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Justice News

Department of Justice
U.S. Attorney’s Office
Eastern District of Kentucky

Wednesday, November 1, 2017

Former Supervisory Deputy Jailer at Kentucky River Regional Jail Sentenced to Over 10 Years Imprisonment for Charges Related to the Death of A Detainee and Obstruction of Justice

WASHINGTON – Justice Department announced today that a former supervisory deputy jailer at the Kentucky River Regional Jail (KRRJ), Perry County, Kentucky, has been sentenced to 126 months in federal prison related to his role in an unprovoked violent assault of a detainee.


United States District Judge Karen K. Caldwell formally sentenced Damon Wayne Hickman, 40, on his conviction.  Under federal law, Hickman must serve 85 percent of his prison sentence.  Following the completion of his prison term, he will be under the supervision of the United States Probation Office for three years.


On Nov. 9, 2016, Hickman entered a guilty plea to using excessive force against the detainee, resulting in bodily injury, and to deliberately ignoring the detainee’s serious medical needs, also resulting in bodily injury, and obstruction of justice.  On May 11, 2017, William Curtis Howell, 60, was convicted of the same offenses after a jury trial, and he is scheduled to be sentenced in United States District Court on Dec. 19, 2017.  Hickman was also convicted of obstruction of justice for creating a fake medical log to cover up his and Howell’s misconduct.


According to evidence and testimony presented during Hickman’s pretrial hearings and Howell’s jury trial, on July 9, 2013, at the Kentucky River Regional Jail in Hazard, Kentucky, Hickman and Howell violently beat Larry Trent, 54, a pretrial detainee, and left him in his cell, seriously injured and bleeding from an open head wound.  Trent ultimately died from injuries sustained during the beating.  Trent was in custody for a DUI charge.  Hickman, who was initially charged along with Howell, pleaded guilty prior to trial and testified against Howell.


The assault started when Howell and Hickman opened the door to Trent’s cell to remove a sleeping-mat, and Trent ran out of the cell.  Howell tased Trent, and after Trent was brought to the floor, Hickman, without justification, violently kicked Trent in the ribs.  Hickman and Howell continued their assault after Trent was carried back to the area outside of his cell.  Both deputies, without justification, punched, kicked, and stomped on Trent.  Witnesses further testified that, before closing the cell door, Howell stepped into Trent’s cell and kicked Trent in the head while Trent was on the floor and posing no threat.  After the assault, Hickman and Howell had other inmates clean up Trent’s blood from the floor and walls outside of his cell.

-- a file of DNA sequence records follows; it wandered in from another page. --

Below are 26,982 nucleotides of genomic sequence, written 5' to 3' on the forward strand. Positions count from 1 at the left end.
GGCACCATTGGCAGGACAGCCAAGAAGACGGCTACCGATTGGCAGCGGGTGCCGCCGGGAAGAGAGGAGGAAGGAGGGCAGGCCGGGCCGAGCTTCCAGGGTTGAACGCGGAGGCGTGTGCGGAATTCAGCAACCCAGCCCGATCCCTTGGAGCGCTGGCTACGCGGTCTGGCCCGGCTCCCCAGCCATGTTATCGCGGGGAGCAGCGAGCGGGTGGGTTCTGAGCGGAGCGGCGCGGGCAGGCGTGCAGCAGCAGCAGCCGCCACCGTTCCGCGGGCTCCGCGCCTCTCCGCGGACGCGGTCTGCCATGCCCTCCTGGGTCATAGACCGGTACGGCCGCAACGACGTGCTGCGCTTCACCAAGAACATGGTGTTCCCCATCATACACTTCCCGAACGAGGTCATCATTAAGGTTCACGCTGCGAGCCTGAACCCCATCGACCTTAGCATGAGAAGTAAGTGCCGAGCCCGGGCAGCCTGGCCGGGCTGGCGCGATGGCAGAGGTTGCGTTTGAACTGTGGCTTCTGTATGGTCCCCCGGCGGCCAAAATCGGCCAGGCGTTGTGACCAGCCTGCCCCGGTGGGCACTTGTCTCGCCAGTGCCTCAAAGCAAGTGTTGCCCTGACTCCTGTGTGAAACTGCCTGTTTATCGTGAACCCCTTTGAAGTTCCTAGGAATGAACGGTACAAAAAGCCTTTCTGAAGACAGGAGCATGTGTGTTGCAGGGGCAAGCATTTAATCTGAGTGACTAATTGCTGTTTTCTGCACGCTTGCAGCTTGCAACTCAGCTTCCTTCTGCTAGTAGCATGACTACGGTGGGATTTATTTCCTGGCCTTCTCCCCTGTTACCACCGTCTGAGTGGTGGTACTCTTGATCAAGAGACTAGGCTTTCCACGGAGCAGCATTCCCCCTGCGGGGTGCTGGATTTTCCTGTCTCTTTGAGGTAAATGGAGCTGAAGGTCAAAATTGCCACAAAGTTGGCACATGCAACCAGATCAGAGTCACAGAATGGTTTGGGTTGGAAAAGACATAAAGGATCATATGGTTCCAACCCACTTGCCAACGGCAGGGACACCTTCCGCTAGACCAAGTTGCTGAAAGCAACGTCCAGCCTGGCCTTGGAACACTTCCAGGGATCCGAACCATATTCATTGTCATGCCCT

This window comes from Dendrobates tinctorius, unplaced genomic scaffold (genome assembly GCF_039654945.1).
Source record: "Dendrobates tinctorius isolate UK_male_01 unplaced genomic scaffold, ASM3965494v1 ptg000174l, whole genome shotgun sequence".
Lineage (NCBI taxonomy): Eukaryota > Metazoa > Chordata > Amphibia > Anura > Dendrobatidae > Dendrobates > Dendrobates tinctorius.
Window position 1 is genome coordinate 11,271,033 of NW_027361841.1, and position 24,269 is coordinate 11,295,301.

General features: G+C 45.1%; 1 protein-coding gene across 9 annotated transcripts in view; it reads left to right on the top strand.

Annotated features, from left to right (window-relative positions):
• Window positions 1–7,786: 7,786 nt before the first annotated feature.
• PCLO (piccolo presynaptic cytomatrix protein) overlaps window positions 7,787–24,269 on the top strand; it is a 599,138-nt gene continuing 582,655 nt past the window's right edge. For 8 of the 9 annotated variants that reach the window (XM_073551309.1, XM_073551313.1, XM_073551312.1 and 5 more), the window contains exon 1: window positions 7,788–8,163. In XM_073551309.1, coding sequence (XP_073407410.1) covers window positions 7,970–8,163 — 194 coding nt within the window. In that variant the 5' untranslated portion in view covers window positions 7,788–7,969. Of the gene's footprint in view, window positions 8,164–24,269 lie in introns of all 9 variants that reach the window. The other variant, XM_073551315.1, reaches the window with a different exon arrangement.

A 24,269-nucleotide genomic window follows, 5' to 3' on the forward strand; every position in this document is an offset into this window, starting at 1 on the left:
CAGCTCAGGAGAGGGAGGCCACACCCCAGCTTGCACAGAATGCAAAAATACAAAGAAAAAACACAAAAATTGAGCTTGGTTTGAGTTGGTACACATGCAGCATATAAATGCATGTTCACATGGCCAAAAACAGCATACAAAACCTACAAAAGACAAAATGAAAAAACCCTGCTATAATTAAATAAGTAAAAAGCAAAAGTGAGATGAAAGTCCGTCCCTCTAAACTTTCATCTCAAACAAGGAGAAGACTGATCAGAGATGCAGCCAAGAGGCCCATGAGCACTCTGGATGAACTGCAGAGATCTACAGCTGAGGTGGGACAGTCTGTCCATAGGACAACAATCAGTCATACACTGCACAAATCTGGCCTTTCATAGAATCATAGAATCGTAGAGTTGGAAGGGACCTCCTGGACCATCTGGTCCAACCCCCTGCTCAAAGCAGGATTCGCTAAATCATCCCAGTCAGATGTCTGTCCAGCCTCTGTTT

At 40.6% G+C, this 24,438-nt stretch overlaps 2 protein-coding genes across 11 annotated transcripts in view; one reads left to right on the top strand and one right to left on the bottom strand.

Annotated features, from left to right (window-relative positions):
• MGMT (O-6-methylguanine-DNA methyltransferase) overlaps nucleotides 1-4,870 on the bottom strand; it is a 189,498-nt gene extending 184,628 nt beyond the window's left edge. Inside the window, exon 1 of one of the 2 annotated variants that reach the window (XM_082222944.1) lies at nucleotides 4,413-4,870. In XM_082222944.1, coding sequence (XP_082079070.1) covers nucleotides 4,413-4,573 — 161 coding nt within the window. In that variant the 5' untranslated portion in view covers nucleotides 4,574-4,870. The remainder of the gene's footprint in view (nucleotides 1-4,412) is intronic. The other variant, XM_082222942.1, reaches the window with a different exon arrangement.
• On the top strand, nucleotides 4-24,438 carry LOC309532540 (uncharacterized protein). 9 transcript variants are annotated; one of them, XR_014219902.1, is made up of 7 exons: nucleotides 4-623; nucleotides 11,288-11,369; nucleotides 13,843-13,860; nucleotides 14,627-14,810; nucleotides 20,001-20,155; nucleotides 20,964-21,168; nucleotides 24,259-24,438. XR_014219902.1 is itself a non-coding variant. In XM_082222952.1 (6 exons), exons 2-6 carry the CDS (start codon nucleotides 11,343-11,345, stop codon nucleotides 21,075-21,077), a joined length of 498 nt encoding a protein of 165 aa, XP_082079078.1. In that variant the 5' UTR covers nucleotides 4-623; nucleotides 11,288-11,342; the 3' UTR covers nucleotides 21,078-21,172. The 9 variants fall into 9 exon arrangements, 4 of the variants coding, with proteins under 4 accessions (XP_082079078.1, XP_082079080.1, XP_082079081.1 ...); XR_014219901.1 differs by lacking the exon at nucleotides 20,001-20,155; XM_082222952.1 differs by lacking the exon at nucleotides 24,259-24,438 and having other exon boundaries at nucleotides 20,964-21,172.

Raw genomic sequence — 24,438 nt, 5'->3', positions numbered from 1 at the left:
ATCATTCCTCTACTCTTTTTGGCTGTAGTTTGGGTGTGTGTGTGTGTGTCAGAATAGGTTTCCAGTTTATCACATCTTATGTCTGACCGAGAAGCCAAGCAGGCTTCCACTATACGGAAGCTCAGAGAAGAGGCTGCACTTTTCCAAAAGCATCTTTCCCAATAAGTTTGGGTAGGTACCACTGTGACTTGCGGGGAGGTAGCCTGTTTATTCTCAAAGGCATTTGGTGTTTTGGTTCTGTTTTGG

The evidence further revealed that Trent was lying motionless in his cell with blood all over his face.  However, Hickman and Howell willfully failed to provide medical attention, because they did not want to get in trouble.  Approximately four hours after the beating, another employee at the jail discovered Trent’s lifeless body.  Paramedics were summoned and Trent was transported to a local hospital, where he was later pronounced dead.


“Corrections officers throughout the country carry out their duties in a responsible manner on a daily basis,” said Acting Assistant Attorney General John Gore. “Attacks like this one dishonor those responsible corrections officers and is a violation of civil rights, and the Department of Justice will prosecute such misconduct.”


“The criminal conduct in this case was a disgraceful breach of public trust, a grave disservice to truly dedicated law enforcement personnel, and an appalling violation of a man’s civil rights,” said Acting U. S. Attorney Carlton Shier.  “Holding law enforcement officials accountable for violations of the public trust we place in them is absolutely critical to making our communities safer.”


Autopsy results presented at trial showed that Trent died from internal bleeding caused by a displaced pelvic fracture, and from blunt force trauma to his head, torso, and extremities.


According to evidence presented at pretrial hearings for Hickman and at an unrelated jury trial of another KRRJ supervisory deputy jailer, Kevin Asher, Hickman and Asher assaulted another pre-trial detainee at the same jail in 2012.  On Oct. 19, 2017, Asher was sentenced to 108 months imprisonment for his involvement in that unrelated inmate assault.


The Kentucky River Regional Jail houses pre-trial detainees from Perry and Knott Counties.  As a supervisory deputy jailer, Hickman was responsible for the custody, care, safety and control of the inmates at the jail.


Carlton S. Shier, IV, Acting U.S. Attorney for the Eastern District of Kentucky; John M. Gore, Acting Assistant Attorney General for the Civil Rights Division; and Amy Hess, Special Agent in Charge, Federal Bureau of Investigation, jointly made the announcement. 


The investigation was conducted by the FBI and the Kentucky State Police.  Assistant U.S. Attorney Hydee Hawkins of the United States Attorney’s Office and Trial Attorney Sanjay Patel of the Civil Rights Division prosecuted this case on behalf of the federal government. 

Civil Rights
Updated November 9, 2017